South Carolina Environmental Law Project

Lawyers for the Wild Side of South Carolina

Leaks from radioactive landfill need attention, SC Supreme Court told
April 18th, 2018

BY SAMMY FRETWELL

COLUMBIA - Four decades after radiation leaked from a landfill for nuclear waste near Barnwell, unsafe levels of radioactive pollution continue to contaminate groundwater near the site, as well as a creek that flows toward the Savannah River.

Now, after 13 years of legal battles between the landfill's operator and environmentalists, the S.C. Supreme Court is considering whether to force changes that would make the site less likely to leak radioactive contaminants, landfill critics say.

During a hearing Wednesday in Columbia, environmentalists told the court that the 47-year-old state-owned dump has not been run properly. They want the court to order the landfill's operator, Chem-Nuclear, to use better disposal practices to prevent rain from falling into open pits where waste is buried. That could include roofs over the burial pits or watertight concrete vaults for waste.

Rain that falls mixes with radioactive materials in the burial pits and trickles into the groundwater, said environmental lawyer Amy Armstrong, who is representing the state Sierra Club in its challenge to the landfill's operating permit. The burial pits do not include synthetic liners to keep contaminated water from seeping through their bottom, Armstrong said.

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"The vaults are open while they are being filled; they don't have any lid on them or cap on them.,'' Armstrong told the court. "The trenches are open to rainfall. There is no liner. The bottoms of the trenches are designed to allow water to flow out of them. So all of those pieces .... raise the concern.''

The Sierra Club's arguments are bolstered by a 2015 state Court of Appeals ruling saying site-operator Chem-Nuclear had done little to keep rainwater out of the trenches, even though a state regulation says the company is supposed to minimize water flowing into the burial pits.

Since the 2015 ruling, Armstrong said the state Department of Health and Environmental Control has done nothing to force Chem-Nuclear to follow the law. The Sierra Club wants the Supreme Court to require DHEC and Chem-Nuclear to make changes that will keep rain from washing over the nuclear waste.

"DHEC needs to hold Chem-Nuclear's feet to the fire,'' Armstrong said before the hearing. "They have not done that.''

Mary Shahid, an attorney for Chem-Nuclear, said the company has taken ample steps to safeguard the landfill. The company, for instance, pumps water from the burial trenches and has installed French drains to help get water out of the waste pits, Shahid said.

"I believe we comply'' with the law, Shahid said, noting the law requires Chem-Nuclear to "manage the water,'' not necessarily keep all rainfall out of the burial pits. DHEC's attorney, Jacquelyn Dickman, backed up Shahid's arguments.

It could be months before the Supreme Court decides the case, but whatever decision is made could have far-reaching implications.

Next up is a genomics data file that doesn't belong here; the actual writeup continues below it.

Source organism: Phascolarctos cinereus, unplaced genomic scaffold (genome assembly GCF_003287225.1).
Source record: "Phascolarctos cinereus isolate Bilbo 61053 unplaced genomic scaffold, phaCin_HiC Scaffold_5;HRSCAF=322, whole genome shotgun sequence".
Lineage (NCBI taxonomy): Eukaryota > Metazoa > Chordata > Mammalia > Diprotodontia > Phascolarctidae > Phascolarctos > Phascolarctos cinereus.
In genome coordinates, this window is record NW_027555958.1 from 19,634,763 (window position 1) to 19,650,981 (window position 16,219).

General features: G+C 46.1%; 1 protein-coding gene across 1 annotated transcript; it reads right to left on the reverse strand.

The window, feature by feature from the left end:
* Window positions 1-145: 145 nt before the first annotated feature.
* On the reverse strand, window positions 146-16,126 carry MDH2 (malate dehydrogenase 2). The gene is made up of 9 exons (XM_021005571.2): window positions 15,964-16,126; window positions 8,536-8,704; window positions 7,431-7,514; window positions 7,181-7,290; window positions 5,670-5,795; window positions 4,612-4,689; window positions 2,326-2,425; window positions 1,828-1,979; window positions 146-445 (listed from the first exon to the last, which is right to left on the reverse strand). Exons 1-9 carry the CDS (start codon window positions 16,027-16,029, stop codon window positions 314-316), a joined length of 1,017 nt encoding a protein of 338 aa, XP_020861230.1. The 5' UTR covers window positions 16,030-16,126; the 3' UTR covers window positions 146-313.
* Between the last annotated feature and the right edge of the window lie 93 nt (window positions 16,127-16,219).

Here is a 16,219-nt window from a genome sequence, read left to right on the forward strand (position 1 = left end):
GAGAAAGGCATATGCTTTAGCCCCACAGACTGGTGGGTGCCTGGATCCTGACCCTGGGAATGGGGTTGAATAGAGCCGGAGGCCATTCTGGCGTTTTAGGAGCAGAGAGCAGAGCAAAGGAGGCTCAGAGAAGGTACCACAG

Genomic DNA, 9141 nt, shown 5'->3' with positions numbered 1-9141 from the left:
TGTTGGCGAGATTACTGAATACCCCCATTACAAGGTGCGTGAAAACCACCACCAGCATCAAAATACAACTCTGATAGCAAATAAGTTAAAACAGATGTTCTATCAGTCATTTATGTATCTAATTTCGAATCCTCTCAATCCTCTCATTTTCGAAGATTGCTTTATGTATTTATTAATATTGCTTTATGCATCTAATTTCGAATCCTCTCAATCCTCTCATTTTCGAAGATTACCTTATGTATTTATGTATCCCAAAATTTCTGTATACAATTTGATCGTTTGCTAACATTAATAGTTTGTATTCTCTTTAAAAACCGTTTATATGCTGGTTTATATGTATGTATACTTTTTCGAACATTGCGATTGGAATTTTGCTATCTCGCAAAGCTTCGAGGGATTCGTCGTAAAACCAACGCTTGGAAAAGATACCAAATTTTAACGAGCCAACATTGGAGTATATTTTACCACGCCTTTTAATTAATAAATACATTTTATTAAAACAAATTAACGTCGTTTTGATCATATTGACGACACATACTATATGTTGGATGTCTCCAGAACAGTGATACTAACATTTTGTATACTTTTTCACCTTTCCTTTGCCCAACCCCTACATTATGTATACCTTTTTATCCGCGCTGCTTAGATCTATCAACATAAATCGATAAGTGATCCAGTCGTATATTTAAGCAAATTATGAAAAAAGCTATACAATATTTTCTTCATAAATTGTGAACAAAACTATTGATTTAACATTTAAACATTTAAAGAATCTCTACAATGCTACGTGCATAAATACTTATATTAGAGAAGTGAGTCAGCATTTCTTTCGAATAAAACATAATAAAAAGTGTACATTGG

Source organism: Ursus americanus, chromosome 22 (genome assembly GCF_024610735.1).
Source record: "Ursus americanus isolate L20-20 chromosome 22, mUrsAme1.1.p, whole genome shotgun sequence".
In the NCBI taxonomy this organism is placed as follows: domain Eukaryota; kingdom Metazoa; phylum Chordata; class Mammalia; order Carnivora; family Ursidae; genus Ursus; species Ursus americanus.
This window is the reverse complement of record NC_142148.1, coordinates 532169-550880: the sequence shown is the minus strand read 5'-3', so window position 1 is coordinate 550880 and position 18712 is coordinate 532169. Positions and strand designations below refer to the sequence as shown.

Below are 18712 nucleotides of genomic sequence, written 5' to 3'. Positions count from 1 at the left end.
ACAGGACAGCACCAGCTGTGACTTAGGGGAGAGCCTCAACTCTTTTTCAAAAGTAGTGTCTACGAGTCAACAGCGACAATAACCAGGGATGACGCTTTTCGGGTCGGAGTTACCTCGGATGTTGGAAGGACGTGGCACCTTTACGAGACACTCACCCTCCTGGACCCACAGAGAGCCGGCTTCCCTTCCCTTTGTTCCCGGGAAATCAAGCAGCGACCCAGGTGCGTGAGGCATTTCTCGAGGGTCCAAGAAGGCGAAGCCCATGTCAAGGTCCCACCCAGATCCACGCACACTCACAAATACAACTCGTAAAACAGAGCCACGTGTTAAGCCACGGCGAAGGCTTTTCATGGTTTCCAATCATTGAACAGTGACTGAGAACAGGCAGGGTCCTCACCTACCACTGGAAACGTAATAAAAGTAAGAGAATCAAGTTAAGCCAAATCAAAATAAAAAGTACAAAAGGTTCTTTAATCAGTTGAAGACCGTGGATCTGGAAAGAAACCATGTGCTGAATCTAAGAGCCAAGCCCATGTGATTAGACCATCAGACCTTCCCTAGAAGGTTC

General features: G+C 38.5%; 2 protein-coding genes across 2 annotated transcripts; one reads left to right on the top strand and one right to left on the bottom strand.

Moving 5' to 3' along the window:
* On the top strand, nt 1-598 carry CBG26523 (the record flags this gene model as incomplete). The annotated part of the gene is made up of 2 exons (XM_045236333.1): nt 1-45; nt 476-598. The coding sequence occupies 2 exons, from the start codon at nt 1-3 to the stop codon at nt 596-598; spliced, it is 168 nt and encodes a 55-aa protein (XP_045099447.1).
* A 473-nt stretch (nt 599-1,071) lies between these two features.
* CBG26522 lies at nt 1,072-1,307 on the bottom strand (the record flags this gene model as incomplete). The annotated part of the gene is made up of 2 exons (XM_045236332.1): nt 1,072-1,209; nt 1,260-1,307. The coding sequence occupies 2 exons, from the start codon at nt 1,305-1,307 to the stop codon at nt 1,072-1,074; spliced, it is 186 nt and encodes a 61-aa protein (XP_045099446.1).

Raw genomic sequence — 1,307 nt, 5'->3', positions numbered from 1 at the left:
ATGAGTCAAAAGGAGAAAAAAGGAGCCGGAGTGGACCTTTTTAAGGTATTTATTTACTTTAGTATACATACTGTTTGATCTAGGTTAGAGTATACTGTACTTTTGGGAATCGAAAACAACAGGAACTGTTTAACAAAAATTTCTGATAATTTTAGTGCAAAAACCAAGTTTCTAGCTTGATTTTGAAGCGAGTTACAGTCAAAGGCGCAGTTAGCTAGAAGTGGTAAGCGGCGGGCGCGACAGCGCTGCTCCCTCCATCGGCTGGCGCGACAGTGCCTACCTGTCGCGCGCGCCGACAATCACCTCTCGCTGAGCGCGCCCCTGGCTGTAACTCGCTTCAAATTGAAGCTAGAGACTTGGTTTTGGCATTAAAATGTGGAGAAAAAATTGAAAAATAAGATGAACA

If the court sides with environmentalists, it could force costly changes at the landfill that utilities depend on to take old reactor parts, resins and other low-level nuclear waste.

The Chem-Nuclear landfill is a nationally known low-level atomic waste disposal site that opened in 1971. The landfill is one of only a handful of low-level nuclear waste dumps in the country.

The 235-acre site once was open to businesses across the nation, at one point taking in three-quarters of the low-level nuclear waste generated in the country. It now takes low-level waste only from South Carolina, Connecticut and New Jersey.

The site, about an hour's drive southwest of Columbia, buries waste from nuclear power plants and other facilities. Low-level waste includes lightly contaminated hospital gloves and gowns, but also includes more radioactive refuse, such as nuclear reactor parts.

Chem-Nuclear is a subsidiary of Energy Solutions, a Utah-based company. Energy Solutions also operates a low-level nuclear waste landfill in the Utah desert, but much of the waste that goes there is not as toxic as the refuse going to Barnwell.

Leaking radioactive tritium is the primary pollution concern at the Barnwell County site. While tritium is not considered as dangerous as some other radioactive materials, it still is hazardous to people who are exposed.

The pollution is flowing into a creek that is a tributary of the Savannah River. At one time, some pollution levels were higher than those found on the nearby Savannah River Site, a nuclear weapons complex, The State reported in 2007.

At least a quarter of the monitoring wells near the landfill have tested for tritium levels that are at or above the federal government's safe drinking water standard, according to recent data compiled by DHEC. The state's environmental agency says pollution levels are stabilizing or decreasing.

DHEC says no one is threatened by the leaking waste. However, some residents in a nearby neighborhood, who rely on wells, have expressed concern about the landfill.

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